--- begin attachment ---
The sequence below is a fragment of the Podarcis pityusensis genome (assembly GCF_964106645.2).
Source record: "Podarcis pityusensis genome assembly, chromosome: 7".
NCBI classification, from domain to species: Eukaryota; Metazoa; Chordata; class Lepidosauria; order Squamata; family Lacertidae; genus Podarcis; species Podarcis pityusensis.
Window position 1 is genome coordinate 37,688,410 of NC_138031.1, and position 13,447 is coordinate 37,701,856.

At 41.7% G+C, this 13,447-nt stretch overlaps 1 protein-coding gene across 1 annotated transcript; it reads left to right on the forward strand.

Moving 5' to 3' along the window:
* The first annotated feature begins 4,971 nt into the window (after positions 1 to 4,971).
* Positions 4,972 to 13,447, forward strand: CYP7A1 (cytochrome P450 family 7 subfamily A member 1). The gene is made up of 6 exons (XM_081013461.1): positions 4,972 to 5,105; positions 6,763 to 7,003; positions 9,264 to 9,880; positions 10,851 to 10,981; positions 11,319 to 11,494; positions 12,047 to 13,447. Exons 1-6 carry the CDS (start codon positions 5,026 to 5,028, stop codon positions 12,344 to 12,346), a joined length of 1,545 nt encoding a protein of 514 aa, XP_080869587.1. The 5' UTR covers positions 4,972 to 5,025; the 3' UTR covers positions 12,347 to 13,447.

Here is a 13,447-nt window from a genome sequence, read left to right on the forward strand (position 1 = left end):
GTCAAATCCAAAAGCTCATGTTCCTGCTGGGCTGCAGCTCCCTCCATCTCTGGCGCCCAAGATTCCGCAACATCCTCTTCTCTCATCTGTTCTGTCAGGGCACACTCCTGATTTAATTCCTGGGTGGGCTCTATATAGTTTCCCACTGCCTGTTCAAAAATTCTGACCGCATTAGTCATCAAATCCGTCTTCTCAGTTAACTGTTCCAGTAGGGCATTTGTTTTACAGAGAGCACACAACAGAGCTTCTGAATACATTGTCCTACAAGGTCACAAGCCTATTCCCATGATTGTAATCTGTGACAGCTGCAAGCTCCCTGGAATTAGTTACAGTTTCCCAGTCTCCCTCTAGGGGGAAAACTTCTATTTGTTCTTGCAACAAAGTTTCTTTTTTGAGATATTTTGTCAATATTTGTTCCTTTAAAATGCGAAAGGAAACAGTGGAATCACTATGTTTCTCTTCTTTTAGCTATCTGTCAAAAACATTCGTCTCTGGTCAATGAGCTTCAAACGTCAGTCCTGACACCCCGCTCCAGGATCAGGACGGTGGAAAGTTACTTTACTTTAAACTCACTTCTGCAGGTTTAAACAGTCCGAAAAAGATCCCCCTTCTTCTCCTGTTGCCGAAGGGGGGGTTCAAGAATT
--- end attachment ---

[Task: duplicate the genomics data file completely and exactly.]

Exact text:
The sequence below is a fragment of the Podarcis pityusensis genome (assembly GCF_964106645.2).
Source record: "Podarcis pityusensis genome assembly, chromosome: 7".
NCBI classification, from domain to species: Eukaryota; Metazoa; Chordata; class Lepidosauria; order Squamata; family Lacertidae; genus Podarcis; species Podarcis pityusensis.
Window position 1 is genome coordinate 37,688,410 of NC_138031.1, and position 13,447 is coordinate 37,701,856.

At 41.7% G+C, this 13,447-nt stretch overlaps 1 protein-coding gene across 1 annotated transcript; it reads left to right on the forward strand.

Moving 5' to 3' along the window:
* The first annotated feature begins 4,971 nt into the window (after positions 1 to 4,971).
* Positions 4,972 to 13,447, forward strand: CYP7A1 (cytochrome P450 family 7 subfamily A member 1). The gene is made up of 6 exons (XM_081013461.1): positions 4,972 to 5,105; positions 6,763 to 7,003; positions 9,264 to 9,880; positions 10,851 to 10,981; positions 11,319 to 11,494; positions 12,047 to 13,447. Exons 1-6 carry the CDS (start codon positions 5,026 to 5,028, stop codon positions 12,344 to 12,346), a joined length of 1,545 nt encoding a protein of 514 aa, XP_080869587.1. The 5' UTR covers positions 4,972 to 5,025; the 3' UTR covers positions 12,347 to 13,447.

Here is a 13,447-nt window from a genome sequence, read left to right on the forward strand (position 1 = left end):
GTCAAATCCAAAAGCTCATGTTCCTGCTGGGCTGCAGCTCCCTCCATCTCTGGCGCCCAAGATTCCGCAACATCCTCTTCTCTCATCTGTTCTGTCAGGGCACACTCCTGATTTAATTCCTGGGTGGGCTCTATATAGTTTCCCACTGCCTGTTCAAAAATTCTGACCGCATTAGTCATCAAATCCGTCTTCTCAGTTAACTGTTCCAGTAGGGCATTTGTTTTACAGAGAGCACACAACAGAGCTTCTGAATACATTGTCCTACAAGGTCACAAGCCTATTCCCATGATTGTAATCTGTGACAGCTGCAAGCTCCCTGGAATTAGTTACAGTTTCCCAGTCTCCCTCTAGGGGGAAAACTTCTATTTGTTCTTGCAACAAAGTTTCTTTTTTGAGATATTTTGTCAATATTTGTTCCTTTAAAATGCGAAAGGAAACAGTGGAATCACTATGTTTCTCTTCTTTTAGCTATCTGTCAAAAACATTCGTCTCTGGTCAATGAGCTTCAAACGTCAGTCCTGACACCCCGCTCCAGGATCAGGACGGTGGAAAGTTACTTTACTTTAAACTCACTTCTGCAGGTTTAAACAGTCCGAAAAAGATCCCCCTTCTTCTCCTGTTGCCGAAGGGGGGGTTCAAGAATT